This is really awkward, because I am a die-hard Troubleshooters fan and I like and admire many things about Brockmann's writing. I also understand thaThis is really awkward, because I am a die-hard Troubleshooters fan and I like and admire many things about Brockmann's writing. I also understand that she's been writing TS for a long time and she needed to get away from it, although I will confess that I hope she eventually goes back because there are still a few of Izzy's team mates who are solo, and I would really like to see how those relationships develop.
But Born to Darkness: ok. I meant to like this. I hoped to love it. Part of the problem is that paranormal is just not my thing. It's very rare that I can get into a paranormal novel. I hoped this might be one of those rare cases, but no. My honest take on this is that she was so excited about getting away from TS that she went overboard. There's just too much going on in this novel, and she had some trouble juggling it all. New characters, new genre, new back story x about twenty, of course it is going to be hard to pull off.
So I can only recommend this if you love paranormals and love Brockmann's style, too. Otherwise go re-read Breaking the Rules. ...more
I've read all of Karin Slaughter's books now (and listened to a few in unabridged audio) and I have to say that I'm really impressed and completely adI've read all of Karin Slaughter's books now (and listened to a few in unabridged audio) and I have to say that I'm really impressed and completely addicted. She's a master of characterization and plot, both and she knows how to tell a story that puts hooks into you.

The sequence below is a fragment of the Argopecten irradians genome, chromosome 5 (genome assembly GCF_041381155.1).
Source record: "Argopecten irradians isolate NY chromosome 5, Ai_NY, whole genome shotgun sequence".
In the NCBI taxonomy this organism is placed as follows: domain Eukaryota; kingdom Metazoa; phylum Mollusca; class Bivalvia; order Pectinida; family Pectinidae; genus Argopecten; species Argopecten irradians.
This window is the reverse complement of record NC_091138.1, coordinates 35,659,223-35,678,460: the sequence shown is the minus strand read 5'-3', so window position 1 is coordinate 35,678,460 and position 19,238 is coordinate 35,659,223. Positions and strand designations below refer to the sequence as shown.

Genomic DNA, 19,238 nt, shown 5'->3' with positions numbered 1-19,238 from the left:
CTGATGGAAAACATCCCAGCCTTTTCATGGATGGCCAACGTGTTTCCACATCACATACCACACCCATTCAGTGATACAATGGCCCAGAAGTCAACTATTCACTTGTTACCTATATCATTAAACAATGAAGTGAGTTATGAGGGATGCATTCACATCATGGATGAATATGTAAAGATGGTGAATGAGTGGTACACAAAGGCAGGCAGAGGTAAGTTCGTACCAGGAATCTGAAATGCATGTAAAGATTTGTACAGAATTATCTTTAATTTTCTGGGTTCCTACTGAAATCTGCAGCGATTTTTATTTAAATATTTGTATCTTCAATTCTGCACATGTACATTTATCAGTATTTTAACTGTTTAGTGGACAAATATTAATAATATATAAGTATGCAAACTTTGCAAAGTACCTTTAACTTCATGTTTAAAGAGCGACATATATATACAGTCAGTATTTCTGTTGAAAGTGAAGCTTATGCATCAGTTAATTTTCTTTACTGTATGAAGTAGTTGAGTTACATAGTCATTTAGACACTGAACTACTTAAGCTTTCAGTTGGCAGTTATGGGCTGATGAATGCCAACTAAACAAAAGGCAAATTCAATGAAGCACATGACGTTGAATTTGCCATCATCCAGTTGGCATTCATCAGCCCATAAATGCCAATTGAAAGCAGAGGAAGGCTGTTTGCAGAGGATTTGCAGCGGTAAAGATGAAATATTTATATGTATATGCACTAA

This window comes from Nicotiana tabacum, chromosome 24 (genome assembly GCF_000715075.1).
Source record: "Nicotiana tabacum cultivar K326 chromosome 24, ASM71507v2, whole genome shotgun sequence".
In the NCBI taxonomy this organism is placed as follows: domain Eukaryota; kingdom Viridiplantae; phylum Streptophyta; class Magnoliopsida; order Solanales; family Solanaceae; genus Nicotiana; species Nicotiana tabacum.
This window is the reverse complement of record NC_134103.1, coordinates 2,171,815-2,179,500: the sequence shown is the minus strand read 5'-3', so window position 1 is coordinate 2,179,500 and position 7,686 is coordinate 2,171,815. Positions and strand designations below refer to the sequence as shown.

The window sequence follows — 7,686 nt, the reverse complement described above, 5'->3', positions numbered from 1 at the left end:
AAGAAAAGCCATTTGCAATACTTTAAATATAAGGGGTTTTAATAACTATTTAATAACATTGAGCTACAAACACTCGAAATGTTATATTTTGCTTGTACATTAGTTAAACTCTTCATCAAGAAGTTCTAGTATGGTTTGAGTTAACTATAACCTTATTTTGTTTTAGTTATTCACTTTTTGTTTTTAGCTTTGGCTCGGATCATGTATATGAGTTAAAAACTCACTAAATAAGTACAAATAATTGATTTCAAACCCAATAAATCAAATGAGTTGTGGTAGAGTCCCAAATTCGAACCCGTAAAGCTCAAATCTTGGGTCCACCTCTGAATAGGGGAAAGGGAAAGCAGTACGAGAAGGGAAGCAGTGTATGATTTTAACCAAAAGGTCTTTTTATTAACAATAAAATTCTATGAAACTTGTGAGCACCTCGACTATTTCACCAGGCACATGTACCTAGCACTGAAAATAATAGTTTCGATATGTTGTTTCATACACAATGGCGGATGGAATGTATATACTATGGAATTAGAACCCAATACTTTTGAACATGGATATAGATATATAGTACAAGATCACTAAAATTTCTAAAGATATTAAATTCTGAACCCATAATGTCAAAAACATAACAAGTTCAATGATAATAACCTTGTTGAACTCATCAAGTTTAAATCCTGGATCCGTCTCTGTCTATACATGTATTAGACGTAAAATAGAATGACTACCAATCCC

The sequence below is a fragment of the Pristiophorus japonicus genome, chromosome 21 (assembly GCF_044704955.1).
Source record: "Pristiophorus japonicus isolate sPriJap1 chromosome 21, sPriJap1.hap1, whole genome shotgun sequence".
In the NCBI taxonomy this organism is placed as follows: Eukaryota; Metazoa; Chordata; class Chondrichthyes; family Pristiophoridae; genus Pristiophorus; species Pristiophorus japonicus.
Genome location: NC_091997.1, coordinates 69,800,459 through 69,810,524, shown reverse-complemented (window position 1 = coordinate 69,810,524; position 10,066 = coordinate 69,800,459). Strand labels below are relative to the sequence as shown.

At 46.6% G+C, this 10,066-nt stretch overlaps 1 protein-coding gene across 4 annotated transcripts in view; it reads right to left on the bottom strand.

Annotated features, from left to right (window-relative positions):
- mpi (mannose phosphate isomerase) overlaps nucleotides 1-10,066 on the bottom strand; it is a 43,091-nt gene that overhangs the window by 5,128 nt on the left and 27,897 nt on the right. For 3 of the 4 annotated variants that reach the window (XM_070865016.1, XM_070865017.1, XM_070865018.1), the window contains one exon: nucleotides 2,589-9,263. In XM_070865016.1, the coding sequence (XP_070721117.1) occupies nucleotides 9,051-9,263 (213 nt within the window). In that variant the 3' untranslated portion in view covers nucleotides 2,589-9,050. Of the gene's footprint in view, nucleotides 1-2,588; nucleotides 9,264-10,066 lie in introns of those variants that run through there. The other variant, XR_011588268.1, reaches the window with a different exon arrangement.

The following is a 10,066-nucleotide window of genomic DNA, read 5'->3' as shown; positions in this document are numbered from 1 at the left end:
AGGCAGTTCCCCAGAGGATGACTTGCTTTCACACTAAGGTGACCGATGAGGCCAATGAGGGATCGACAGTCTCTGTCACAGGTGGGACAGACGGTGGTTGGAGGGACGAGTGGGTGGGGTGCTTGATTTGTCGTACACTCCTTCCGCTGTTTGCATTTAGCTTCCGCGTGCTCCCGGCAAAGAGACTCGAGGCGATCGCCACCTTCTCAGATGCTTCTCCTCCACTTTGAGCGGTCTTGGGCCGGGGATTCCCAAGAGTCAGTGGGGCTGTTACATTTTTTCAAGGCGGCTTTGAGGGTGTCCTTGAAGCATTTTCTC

Some of the reviews have complained about the dual nature of this novel, set both in the mid 1970s and in the present day. To really appreciate the reason this was done you would have to have read Fallen (the previous full length novel in the series) first, and I'm proceeding on that basis.
In Fallen you see a lot of two women in their sixties: Amanda Wagner, who is Will's superior, and Evelyn Mitchell, who is his partner's mother, a retired police detective. Both these women are tough, but Amanda is pretty unlikeable. Imperious, demanding, inflexible. There's a third woman, older than these two, who lives next to Evelyn and is a retired crime scene photographer. You get to really know these three women in the course of Fallen, in all their complexity. Except you don't.
You have to read Criminal to really understand them, because Slaughter takes us back to watch Amanda and Evelyn handle their first murder investigation very early in their careers. These two characters are maybe five years older than I am, but I remember the mid 70s really well, and this novel brought it all back. Amanda and Evelyn are not welcome in Atlanta's police force, where good-old-boy is pretty much everybody except them (and the black police officers, of course). They are forced to kowtow to the men in every possible way, until they simply stop doing that. They stop because the male detectives aren't interested in two dead prostitutes, and they are interested in both the dead women and how they got that way. They stick with it against tremendous pressure to let go.